It comes as no surprise for experienced travelers, but novices are sometimes shocked to find that the final cost of airline trip can be much higher than the price touted on the airline's website or advertising.
Recently, Southwest's website quoted prices starting at $99 to fly from Dallas to Los Angeles. Come Jan. 26, Southwest could have to show a fare of $120.60.
New rules from the U.S. Transportation Department will require that advertised prices include taxes and mandatory fees. Currently, airlines just have to note that other charges apply, and provide a link or footnote to the details.
The new rules will make fares easier to understand. Government and airport charges can add 20 percent or more to the price of an airline ticket.
"It's truth in advertising, right?" said Angie Toriggino of Austin, who travels frequently in her job training salespeople for a pharmaceutical company. "Some people probably budget a certain amount for their trip and then spend more than they expected."
Airlines protest that other industries don't have to include taxes in advertised prices. And they worry about the effect on ticket sales.
"We're not raising our fares, but it will look to the consumer like we've had a big price increase," said Robert Kneisley, Southwest's associate general counsel.
David Berg, the general counsel of Airlines for America, a trade group of the biggest carriers, said the change will depress travel.
"It's basic economics," he said. "History tells us (that consumers) will see higher prices and buy less."
Southwest, Spirit Airlines and Allegiant Air are fighting the government in court, hoping to roll back the rule, but a decision in that case isn't expected until after the rule takes effect.
Transportation Department officials have been cracking down on airlines that, in their view, failed to make it clear enough that extra taxes and fees would be added to the advertised price.
In 2011, airlines and travel agencies admitted violating price-advertising rules in more than 20 cases and agreed to fines totaling more than $1 million. In the biggest case, Continental, which has since been acquired by United, agreed to a $120,000 fine after it was found to have touted some international flights at $240 less than the final cost by failing to include fuel surcharges in the advertised fare.
Penalties, however, are routinely cut in half if the airline avoids violating the rules for a year. And they pale in comparison to airline profits _ about $850 million in just the first nine months of 2011 _ and could be seen as a minor cost of doing business. That's one reason that some consumer advocates wanted the Transportation Department to go even farther than it did in regulating how airlines describe prices.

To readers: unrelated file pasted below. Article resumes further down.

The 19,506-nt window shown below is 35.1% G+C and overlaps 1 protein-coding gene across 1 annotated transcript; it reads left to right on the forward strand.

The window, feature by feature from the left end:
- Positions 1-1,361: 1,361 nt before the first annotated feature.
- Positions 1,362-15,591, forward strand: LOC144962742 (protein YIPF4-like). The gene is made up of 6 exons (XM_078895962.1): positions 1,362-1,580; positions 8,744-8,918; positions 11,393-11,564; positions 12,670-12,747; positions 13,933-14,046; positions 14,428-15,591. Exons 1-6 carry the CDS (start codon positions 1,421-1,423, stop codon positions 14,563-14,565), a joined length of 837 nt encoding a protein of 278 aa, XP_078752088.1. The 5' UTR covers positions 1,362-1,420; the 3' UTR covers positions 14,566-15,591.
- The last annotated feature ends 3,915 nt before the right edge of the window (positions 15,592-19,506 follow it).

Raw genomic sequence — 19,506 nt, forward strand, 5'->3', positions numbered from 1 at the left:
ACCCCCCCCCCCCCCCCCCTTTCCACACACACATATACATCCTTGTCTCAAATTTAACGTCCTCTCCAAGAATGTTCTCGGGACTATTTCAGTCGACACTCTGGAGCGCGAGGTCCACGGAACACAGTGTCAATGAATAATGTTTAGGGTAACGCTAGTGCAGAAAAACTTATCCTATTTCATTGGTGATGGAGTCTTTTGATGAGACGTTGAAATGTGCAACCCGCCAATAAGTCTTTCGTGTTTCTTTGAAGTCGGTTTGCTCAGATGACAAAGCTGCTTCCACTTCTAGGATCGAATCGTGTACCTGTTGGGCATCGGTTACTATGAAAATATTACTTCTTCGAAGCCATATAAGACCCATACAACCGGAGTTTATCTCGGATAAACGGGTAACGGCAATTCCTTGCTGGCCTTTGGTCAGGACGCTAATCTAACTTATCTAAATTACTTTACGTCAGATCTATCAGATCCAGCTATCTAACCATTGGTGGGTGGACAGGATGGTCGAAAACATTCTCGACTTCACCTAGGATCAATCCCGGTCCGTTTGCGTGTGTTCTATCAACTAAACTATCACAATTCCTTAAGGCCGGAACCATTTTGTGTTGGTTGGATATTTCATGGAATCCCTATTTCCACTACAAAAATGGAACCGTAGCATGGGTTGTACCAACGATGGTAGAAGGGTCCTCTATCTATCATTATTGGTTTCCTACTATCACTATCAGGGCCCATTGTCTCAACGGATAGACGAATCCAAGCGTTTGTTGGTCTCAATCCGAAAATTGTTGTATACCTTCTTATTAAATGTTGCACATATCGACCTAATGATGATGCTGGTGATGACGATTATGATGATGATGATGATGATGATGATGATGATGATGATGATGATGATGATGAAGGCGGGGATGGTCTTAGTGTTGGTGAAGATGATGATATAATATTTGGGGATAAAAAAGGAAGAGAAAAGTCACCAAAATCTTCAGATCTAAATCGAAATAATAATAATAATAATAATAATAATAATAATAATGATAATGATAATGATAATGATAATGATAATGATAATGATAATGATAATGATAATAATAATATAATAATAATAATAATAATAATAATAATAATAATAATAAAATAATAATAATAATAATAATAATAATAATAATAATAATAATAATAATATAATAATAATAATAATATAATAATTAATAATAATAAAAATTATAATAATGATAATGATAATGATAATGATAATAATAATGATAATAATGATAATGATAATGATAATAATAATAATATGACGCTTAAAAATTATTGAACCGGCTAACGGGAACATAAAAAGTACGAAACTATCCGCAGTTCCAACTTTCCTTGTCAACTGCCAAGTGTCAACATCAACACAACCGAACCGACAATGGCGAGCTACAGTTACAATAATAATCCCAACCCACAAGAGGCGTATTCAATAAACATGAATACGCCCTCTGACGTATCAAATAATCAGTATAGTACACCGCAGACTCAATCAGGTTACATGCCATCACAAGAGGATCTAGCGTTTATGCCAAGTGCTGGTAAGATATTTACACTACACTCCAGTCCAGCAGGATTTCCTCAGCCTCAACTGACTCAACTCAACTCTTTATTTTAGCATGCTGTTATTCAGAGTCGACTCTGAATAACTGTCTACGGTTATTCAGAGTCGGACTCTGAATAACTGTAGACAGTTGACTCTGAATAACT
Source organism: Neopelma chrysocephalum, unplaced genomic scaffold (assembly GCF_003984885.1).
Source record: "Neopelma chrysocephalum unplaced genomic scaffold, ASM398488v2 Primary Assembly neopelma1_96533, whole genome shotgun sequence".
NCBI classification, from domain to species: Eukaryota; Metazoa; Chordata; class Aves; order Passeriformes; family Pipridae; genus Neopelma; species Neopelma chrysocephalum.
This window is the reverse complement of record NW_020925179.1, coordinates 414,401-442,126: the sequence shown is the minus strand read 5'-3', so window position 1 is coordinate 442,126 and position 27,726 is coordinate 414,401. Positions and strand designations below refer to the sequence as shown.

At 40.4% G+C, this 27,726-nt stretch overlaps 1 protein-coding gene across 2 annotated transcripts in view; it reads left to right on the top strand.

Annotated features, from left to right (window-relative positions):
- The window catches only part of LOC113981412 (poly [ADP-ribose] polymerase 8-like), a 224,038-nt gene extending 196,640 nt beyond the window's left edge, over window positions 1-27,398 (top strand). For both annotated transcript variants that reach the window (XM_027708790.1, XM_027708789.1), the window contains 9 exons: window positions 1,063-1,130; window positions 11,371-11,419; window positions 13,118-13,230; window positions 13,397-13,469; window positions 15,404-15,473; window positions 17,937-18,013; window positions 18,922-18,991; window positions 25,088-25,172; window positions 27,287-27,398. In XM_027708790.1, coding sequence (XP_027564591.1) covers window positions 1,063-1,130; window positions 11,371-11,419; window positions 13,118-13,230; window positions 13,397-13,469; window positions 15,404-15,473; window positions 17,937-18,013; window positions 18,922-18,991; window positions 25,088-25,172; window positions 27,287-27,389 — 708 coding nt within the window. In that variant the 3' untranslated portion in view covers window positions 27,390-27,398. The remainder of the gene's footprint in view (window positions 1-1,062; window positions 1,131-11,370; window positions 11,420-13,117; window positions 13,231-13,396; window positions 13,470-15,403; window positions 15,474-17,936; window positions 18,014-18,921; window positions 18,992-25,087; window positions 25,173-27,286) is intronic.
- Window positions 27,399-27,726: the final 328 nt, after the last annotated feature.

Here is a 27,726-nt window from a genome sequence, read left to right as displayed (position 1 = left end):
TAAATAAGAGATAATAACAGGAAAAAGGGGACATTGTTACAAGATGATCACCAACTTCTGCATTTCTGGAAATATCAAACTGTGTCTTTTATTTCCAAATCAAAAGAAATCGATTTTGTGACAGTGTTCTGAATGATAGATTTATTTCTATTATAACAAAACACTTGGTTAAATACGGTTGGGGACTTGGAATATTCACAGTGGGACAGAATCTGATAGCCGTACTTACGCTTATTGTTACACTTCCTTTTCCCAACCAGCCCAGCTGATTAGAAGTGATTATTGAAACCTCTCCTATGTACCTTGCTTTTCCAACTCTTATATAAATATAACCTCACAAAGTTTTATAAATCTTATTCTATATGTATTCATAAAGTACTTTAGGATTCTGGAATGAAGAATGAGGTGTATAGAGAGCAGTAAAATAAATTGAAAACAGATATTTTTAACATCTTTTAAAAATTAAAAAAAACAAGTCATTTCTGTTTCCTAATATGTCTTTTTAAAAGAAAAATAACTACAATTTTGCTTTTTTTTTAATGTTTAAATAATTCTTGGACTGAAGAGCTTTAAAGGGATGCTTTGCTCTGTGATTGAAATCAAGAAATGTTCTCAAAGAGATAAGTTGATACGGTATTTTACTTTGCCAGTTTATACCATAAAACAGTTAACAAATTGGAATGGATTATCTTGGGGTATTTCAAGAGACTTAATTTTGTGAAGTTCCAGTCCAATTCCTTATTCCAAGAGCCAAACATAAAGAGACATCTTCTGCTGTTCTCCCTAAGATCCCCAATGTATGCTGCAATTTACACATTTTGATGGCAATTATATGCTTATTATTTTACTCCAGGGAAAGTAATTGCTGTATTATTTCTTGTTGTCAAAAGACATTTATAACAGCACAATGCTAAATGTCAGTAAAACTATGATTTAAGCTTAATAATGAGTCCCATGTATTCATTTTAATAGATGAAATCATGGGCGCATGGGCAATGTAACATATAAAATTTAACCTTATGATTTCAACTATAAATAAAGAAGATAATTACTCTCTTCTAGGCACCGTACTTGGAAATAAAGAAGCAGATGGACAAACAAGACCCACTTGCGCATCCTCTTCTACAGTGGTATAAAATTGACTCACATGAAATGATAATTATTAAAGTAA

The new rules will only require disclosure of government levies for things such as security and airport improvements. They won't include the proliferating airline fees for checking bags, getting an assigned seat and other items. Those must be listed somewhere on an airline's website, but the Transportation Department this week delayed whether to require more prominent disclosure.
Still, the inclusion of taxes in advertised fares "eliminates a lot of the skulduggery from airline pricing," said Charlie Leocha of the Consumer Travel Alliance. "We're moving forward."
The advertising change is the latest of many passenger-service regulations imposed by the Transportation Department since 2010. The most notable was a limit on how long airlines can hold planes on the ground before giving passengers a chance to return to the terminal.
Just two days before the advertising changes kick in, several other new rules delayed from last year will also take effect, including a ban on airlines raising fares for tickets already sold. Allegiant Air raised the possibility of selling discounted seats that could go higher _ even after the customers paid _ if oil prices rose.
Another new rule will give customers 24 hours to cancel a reservation without penalty if it's at least a week before their flight. Some airlines already allow that.
Leslie Araiza of San Antonio, who works for a nursing-home company, thinks free cancelations are a good idea.
"I travel every week for business," she said, "and there are times when something comes up and I'll have to change where I'm going."
Follow David Koenig at http://www.twitter.com/airlinewriter.